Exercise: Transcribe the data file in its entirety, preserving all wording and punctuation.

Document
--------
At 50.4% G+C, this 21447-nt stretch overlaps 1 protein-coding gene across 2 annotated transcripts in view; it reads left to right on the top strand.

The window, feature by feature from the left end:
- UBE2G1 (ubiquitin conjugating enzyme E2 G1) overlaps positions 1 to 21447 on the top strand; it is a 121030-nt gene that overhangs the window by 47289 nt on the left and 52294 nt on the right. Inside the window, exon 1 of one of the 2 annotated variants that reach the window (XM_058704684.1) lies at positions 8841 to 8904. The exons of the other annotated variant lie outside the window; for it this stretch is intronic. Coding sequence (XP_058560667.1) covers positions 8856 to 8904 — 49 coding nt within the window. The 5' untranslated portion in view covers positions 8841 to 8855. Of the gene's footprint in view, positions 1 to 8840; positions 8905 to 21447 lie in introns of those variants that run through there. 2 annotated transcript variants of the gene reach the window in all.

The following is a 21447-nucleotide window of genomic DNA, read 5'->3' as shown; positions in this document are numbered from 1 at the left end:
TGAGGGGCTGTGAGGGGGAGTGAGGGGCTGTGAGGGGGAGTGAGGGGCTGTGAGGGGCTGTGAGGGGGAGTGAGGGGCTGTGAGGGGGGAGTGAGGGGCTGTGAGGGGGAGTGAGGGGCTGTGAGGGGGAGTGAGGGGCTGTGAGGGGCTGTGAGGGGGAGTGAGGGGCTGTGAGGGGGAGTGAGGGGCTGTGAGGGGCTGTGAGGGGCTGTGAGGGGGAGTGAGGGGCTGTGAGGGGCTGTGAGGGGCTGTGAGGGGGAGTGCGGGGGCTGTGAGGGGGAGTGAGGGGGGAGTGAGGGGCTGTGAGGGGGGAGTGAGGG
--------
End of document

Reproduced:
At 50.4% G+C, this 21447-nt stretch overlaps 1 protein-coding gene across 2 annotated transcripts in view; it reads left to right on the top strand.

The window, feature by feature from the left end:
- UBE2G1 (ubiquitin conjugating enzyme E2 G1) overlaps positions 1 to 21447 on the top strand; it is a 121030-nt gene that overhangs the window by 47289 nt on the left and 52294 nt on the right. Inside the window, exon 1 of one of the 2 annotated variants that reach the window (XM_058704684.1) lies at positions 8841 to 8904. The exons of the other annotated variant lie outside the window; for it this stretch is intronic. Coding sequence (XP_058560667.1) covers positions 8856 to 8904 — 49 coding nt within the window. The 5' untranslated portion in view covers positions 8841 to 8855. Of the gene's footprint in view, positions 1 to 8840; positions 8905 to 21447 lie in introns of those variants that run through there. 2 annotated transcript variants of the gene reach the window in all.

The following is a 21447-nucleotide window of genomic DNA, read 5'->3' as shown; positions in this document are numbered from 1 at the left end:
TGAGGGGCTGTGAGGGGGAGTGAGGGGCTGTGAGGGGGAGTGAGGGGCTGTGAGGGGCTGTGAGGGGGAGTGAGGGGCTGTGAGGGGGGAGTGAGGGGCTGTGAGGGGGAGTGAGGGGCTGTGAGGGGGAGTGAGGGGCTGTGAGGGGCTGTGAGGGGGAGTGAGGGGCTGTGAGGGGGAGTGAGGGGCTGTGAGGGGCTGTGAGGGGCTGTGAGGGGGAGTGAGGGGCTGTGAGGGGCTGTGAGGGGCTGTGAGGGGGAGTGCGGGGGCTGTGAGGGGGAGTGAGGGGGGAGTGAGGGGCTGTGAGGGGGGAGTGAGGG